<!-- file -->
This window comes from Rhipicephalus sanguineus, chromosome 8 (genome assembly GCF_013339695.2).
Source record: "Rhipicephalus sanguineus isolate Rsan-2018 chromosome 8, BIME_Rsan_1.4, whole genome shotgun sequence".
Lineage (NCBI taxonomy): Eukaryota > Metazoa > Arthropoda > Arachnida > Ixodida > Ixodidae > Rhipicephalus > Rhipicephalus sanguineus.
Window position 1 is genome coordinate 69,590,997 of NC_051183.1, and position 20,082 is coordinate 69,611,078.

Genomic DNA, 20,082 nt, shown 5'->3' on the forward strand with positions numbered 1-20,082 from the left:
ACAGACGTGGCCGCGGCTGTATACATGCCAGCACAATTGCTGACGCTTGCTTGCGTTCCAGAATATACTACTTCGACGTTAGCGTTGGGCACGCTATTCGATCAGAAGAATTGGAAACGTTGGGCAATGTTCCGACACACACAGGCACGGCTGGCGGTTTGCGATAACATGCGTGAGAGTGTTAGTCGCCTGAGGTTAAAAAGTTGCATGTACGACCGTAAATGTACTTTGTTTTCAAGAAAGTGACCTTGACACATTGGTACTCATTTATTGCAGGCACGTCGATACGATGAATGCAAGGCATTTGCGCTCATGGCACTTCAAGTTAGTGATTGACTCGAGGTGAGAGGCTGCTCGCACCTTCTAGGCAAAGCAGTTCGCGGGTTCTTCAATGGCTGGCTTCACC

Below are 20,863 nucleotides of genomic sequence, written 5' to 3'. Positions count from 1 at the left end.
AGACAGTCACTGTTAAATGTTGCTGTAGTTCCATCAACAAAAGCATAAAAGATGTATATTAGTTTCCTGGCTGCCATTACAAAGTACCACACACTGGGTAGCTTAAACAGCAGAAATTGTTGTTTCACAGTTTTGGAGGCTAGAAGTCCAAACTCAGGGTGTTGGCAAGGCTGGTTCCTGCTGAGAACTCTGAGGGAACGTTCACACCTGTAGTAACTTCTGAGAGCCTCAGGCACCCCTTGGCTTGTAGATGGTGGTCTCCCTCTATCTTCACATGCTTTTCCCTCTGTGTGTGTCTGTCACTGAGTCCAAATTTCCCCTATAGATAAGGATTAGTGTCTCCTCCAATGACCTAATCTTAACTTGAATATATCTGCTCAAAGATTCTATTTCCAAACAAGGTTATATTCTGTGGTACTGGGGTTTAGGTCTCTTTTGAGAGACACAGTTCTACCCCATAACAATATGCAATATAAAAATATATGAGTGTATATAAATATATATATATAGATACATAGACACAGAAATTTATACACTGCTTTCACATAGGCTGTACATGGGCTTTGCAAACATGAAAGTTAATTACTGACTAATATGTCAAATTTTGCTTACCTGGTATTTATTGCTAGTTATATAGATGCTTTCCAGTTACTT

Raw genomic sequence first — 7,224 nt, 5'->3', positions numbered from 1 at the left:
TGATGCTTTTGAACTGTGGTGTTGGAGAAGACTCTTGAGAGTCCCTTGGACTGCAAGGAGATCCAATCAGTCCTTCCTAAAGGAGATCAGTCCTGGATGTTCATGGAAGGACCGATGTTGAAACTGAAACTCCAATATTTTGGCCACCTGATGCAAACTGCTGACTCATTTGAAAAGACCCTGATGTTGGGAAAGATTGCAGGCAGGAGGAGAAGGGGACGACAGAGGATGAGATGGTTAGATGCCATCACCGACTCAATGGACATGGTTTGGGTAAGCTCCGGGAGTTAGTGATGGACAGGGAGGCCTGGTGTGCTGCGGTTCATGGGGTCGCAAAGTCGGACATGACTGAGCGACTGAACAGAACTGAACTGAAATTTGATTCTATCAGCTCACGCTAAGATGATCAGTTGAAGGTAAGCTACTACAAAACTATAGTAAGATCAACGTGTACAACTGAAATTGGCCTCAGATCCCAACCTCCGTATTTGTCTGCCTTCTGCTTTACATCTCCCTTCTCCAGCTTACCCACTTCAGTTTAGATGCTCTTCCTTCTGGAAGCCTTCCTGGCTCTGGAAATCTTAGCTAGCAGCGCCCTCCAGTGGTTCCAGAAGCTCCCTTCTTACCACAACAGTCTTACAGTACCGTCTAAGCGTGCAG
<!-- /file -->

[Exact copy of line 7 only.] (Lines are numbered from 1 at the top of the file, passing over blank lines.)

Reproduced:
Below are 20,863 nucleotides of genomic sequence, written 5' to 3'. Positions count from 1 at the left end.